7) When we returned to the lower base camp, I felt a bit of a headache coming on and checked my pulse. Eighty-eight beats per minute – high but not dangerous. I didn’t want my dad to know. I didn’t want him to decide I shouldn’t climb. I tried to breathe more slowly, but I began to feel light headed. Dad brought a cup of soup over to me. “Are you okay, Jenna?” He looked concerned. “Fine,” I said. “I’m not really hungry, though. Maybe later.”
8) He grabbed my wrist and looked at his watch. I could see his lips moving as he counted the beats of my pulse. “Calm down,” I told myself. “Relax…relax…” I began to feel faint. “One hundred two,” my dad said. “Do you have a headache?” “A bit,” I replied. “Rest,” Dad said. “We’ll decide tomorrow what to do.”
9) I wanted to rest, and I wanted to climb to the summit, but thoughts were flying through my head at a mile a minute. Would they go to the top without me? Would I have to wait here alone? Would Dad have to abandon his climb because of me? I could hear Dad and the others talking in low voices near the camp stove. I knew they were deciding what to do.
10) I didn’t sleep at all that night, not that I can remember, and when Dad shook me awake before the sun came up, I was prepared for whatever he and the others had decided. “We’re going to stick to this camp for another day,” he said. “Roger has a headache too. We could all do with another day of acclimation. Keep checking your pulse – and tell me if it goes any higher.” I nodded. “I will.” What a relief! We were going to wait another day. I already felt better, at least I thought I did, and I was convinced I’d be ready to climb again the next day.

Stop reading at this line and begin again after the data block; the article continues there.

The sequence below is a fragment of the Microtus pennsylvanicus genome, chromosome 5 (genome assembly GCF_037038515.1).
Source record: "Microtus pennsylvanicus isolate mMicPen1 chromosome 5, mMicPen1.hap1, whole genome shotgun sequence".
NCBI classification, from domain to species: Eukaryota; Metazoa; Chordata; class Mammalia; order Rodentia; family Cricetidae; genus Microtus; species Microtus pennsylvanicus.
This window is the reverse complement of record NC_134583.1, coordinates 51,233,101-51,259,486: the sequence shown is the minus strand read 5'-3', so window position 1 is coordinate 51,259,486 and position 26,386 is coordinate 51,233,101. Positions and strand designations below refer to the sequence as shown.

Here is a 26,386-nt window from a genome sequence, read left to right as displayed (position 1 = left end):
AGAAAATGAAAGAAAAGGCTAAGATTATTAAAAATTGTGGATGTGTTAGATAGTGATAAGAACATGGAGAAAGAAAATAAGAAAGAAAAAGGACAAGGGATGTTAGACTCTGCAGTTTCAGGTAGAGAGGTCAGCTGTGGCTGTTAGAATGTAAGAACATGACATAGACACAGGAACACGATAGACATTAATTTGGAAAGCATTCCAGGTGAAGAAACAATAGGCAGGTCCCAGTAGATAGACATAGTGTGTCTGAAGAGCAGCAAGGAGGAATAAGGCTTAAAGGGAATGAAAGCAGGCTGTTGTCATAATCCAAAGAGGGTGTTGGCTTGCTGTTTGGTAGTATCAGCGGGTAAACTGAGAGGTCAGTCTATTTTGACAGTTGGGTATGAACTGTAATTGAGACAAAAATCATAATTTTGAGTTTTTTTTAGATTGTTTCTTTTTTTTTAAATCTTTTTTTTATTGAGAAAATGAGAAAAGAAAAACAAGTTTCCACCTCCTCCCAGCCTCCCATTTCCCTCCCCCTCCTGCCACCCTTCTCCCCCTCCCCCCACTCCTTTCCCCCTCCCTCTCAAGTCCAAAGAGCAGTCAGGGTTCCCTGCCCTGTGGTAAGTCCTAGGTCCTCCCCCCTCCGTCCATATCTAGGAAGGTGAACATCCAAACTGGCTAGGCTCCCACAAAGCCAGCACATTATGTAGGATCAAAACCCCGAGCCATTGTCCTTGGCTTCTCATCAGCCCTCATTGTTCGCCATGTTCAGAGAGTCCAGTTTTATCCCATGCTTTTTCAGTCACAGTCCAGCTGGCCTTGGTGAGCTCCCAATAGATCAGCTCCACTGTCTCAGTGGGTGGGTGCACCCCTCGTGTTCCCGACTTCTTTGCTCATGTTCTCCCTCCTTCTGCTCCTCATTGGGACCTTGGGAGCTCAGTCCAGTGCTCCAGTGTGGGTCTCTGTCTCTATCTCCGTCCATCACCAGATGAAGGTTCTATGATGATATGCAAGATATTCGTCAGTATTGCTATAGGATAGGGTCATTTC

11) We made a short hike the next day, back to the Labyrinth and saw several other hikers coming back from the summit. I was dying to ask them how it was – but most were too exhausted to do anything other than wave. The next morning, at about 2:00 AM , Dad checked my pulse. “Sixty-five,” he said. “That’s great. Any headache?” I shook my head no. “You’re ready to go,” he said.
12) We climbed back to the high camp for another day of hanging out and acclimating. I couldn’t help but feel like I was holding everyone back. “We’re so close!” I said. “Let’s just go to the summit!” My pulse had climbed to 75, but I didn’t have a headache. Roger also reported his headache was dissipating. It was only another 3,000 feet, just over half a mile. I walked farther than that to school every day!
13) “We’re going to wait,” Dad said. “Those three thousand feet will take us into a dangerously high altitude. The most important thing to remember in climbing is that safety always comes first.” I slept fitfully that night, but not for long. At about 2:00 AM Dad shook me awake. “It’s time,” he said. “We want to start up the glacier before the sun comes up. It’s safer.” I was confused. “Why is it safer in the dark?” I asked. “The sun,” Dad replied. “When the sun’s out, the foot of the glacier can get slushy.”